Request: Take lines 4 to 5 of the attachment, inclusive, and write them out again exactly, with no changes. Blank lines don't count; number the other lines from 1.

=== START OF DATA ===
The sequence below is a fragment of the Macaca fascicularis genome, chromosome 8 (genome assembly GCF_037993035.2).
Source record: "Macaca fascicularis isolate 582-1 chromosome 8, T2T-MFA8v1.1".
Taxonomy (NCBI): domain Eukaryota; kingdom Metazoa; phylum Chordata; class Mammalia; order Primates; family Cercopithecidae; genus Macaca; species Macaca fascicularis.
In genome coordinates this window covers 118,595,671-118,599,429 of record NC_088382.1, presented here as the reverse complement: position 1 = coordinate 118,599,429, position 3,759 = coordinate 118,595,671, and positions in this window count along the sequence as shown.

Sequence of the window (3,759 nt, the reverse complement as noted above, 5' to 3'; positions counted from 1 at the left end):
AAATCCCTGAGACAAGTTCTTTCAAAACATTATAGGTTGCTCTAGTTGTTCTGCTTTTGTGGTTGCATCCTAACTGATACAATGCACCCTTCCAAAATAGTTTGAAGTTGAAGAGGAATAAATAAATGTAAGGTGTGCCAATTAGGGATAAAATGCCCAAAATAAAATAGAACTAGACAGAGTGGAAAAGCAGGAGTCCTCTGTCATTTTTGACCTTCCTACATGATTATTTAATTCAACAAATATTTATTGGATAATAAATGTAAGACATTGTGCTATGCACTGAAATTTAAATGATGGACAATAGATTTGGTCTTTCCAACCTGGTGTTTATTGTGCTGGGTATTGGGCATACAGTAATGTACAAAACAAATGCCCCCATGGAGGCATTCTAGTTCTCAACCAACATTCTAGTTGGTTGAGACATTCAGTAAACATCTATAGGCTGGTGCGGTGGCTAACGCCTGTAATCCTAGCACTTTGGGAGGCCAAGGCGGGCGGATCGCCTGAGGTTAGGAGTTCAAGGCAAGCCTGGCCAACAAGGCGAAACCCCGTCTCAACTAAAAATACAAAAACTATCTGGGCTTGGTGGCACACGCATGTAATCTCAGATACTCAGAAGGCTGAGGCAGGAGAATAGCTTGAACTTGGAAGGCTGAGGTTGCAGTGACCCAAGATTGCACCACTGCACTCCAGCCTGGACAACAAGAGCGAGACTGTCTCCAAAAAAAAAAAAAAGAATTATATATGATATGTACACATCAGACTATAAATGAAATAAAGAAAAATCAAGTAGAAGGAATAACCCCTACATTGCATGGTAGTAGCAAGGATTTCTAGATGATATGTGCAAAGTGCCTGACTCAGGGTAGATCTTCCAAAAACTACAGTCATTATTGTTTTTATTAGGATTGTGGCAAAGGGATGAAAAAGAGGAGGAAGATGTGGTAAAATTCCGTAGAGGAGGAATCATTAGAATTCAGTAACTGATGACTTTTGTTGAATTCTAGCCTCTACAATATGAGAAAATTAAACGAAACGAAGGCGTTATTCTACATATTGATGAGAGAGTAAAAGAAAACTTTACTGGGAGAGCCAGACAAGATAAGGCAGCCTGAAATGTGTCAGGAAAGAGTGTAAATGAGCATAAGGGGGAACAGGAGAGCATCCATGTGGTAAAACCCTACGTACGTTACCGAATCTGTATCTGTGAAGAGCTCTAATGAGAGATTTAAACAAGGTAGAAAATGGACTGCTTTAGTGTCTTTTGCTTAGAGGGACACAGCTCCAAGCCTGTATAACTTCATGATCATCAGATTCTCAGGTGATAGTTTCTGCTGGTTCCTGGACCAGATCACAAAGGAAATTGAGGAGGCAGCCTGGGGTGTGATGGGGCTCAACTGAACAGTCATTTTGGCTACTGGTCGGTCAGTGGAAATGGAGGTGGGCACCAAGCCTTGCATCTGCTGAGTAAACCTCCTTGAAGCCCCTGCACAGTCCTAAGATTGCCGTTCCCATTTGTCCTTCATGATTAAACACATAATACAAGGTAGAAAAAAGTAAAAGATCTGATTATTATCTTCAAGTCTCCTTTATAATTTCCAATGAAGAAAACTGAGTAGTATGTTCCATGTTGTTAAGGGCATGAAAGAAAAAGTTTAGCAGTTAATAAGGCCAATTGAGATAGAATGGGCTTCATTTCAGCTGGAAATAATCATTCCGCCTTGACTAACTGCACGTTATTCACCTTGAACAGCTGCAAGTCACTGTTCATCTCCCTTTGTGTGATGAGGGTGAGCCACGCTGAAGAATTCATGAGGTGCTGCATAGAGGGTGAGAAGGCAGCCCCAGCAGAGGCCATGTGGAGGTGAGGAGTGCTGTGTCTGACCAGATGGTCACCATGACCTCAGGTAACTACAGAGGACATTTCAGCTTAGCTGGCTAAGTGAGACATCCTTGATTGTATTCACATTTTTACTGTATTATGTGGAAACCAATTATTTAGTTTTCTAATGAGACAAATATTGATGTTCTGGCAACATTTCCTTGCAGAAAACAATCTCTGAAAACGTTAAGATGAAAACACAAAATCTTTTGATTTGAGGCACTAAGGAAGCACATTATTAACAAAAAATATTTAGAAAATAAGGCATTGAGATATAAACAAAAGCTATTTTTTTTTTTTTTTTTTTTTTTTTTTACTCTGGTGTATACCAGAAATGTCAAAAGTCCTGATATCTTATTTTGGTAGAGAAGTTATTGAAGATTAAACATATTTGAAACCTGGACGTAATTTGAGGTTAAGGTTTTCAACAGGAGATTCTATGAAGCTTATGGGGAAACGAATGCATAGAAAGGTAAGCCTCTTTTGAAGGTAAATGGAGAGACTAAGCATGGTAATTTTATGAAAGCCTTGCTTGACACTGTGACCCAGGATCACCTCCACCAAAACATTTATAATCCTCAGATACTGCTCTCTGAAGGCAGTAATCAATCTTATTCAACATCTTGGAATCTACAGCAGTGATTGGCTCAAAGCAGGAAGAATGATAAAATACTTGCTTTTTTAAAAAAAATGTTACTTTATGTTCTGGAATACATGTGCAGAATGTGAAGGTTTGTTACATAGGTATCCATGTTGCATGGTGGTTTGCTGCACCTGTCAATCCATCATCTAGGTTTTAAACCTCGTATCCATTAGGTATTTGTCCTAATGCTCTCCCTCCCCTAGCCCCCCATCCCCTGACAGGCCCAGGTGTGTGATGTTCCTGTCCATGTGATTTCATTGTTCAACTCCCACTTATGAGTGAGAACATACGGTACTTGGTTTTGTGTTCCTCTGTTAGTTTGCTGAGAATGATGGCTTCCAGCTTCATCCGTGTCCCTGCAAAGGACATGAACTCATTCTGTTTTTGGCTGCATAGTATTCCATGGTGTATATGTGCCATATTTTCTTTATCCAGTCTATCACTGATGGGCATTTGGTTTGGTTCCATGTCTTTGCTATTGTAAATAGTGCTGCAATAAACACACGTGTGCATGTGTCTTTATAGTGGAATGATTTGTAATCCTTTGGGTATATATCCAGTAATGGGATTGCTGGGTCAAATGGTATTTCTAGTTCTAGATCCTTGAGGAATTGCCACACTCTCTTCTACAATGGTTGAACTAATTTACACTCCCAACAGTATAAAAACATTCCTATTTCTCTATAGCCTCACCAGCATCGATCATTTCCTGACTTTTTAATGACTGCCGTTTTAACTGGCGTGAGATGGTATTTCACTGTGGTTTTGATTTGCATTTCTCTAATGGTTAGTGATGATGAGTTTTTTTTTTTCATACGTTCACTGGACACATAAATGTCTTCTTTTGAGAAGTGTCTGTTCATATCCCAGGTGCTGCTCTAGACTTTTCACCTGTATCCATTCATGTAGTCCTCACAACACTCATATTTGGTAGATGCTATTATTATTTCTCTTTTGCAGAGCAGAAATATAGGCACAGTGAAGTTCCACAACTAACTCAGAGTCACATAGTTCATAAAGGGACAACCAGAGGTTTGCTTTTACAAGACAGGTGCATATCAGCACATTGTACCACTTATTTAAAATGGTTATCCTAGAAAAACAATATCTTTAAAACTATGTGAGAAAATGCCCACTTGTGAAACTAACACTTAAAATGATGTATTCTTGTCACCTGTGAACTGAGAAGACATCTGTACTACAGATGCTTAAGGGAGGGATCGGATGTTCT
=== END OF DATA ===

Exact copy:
In genome coordinates this window covers 118,595,671-118,599,429 of record NC_088382.1, presented here as the reverse complement: position 1 = coordinate 118,599,429, position 3,759 = coordinate 118,595,671, and positions in this window count along the sequence as shown.

Sequence of the window (3,759 nt, the reverse complement as noted above, 5' to 3'; positions counted from 1 at the left end):